Baking is a messy endeavor, and the messiest bit of it all is the flour. It gets everywhere! And heaven forbid you try to clean it up with a sponge, like you would any other kitchen mess, because when you add water to flour, it turns into glue. Like, literally, glue — water plus flour is exactly the recipe I used to make papier-mâché with my kids one time, and that stuff has still not come out of the clothes we were wearing. That's because water activates the starches in flour, making them sticky. And if they dry and harden, it's almost impossible to clean. Hence, the ruined clothes.
So no sponge — but you've still got a mess! The vacuum may seem like a natural alternative, since you use it to pick up other dry messes. But the vacuum has pitfalls, too. First of all, many people don't want to use the same machine on their countertops as they use to, say, vacuum under the couch or around the cat's litter box. Others find it just too cumbersome to walk to wherever the vacuum is stored, often in another part of home (trailing bits of flour with you as you go) for a job that's fairly small. And another possible problem: Depending on what kind of vacuum you have, the flour may be small enough to pass through the vacuum's filter and canister and blow right back into your home. Meaning you have more flour in more places!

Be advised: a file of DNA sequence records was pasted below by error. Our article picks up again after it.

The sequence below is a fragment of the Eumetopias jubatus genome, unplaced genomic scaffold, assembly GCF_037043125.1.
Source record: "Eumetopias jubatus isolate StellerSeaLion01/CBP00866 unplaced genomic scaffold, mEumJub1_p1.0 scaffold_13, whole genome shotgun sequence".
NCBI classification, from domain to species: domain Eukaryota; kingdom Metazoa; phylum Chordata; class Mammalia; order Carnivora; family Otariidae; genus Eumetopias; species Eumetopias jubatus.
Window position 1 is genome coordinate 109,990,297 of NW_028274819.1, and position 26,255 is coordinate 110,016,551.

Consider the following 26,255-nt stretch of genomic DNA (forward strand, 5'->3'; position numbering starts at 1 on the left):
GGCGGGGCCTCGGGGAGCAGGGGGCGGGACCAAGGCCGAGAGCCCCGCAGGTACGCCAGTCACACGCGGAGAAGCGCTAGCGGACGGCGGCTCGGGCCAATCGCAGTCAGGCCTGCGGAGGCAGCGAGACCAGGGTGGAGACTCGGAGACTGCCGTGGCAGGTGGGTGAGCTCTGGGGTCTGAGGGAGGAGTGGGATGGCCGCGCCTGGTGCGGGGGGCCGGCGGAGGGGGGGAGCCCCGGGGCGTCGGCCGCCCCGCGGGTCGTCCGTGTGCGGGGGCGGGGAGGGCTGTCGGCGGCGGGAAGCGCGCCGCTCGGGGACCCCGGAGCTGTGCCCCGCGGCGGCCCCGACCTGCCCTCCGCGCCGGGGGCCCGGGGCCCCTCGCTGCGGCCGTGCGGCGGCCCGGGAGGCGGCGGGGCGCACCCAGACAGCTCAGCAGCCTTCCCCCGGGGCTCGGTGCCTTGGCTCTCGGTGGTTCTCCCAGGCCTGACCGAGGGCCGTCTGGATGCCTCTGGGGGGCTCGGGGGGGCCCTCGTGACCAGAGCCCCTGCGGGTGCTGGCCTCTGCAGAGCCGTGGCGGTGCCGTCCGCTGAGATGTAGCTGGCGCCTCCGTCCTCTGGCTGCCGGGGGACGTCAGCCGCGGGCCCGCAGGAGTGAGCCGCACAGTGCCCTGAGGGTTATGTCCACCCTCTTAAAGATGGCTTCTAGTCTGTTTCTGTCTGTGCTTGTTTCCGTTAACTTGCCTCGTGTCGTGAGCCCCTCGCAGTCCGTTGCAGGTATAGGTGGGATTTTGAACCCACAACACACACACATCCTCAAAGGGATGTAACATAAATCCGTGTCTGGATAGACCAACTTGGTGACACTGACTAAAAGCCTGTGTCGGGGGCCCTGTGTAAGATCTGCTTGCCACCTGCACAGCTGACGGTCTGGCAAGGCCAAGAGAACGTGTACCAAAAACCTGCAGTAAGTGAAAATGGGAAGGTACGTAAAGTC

Okay, so what is the best way to clean up flour? It's actually fairly simple: Scrape it up. When you have a pile of flour on your countertop or floor, use a bench scraper, pastry scraper, spatula, an old credit card, or even a stiff piece of paper to scoop up the flour. Do it a few times to gather as much of the flour as you can. Then still skip the sponge, if you don't want it to get all gummy, and use a damp dish rag (or wet paper towel) to gather up the rest. Rinse it out, repeat, and launder it as soon as you're done so you can use it again the next time a baking mess strikes.
How do you clean up flour-y baking messes?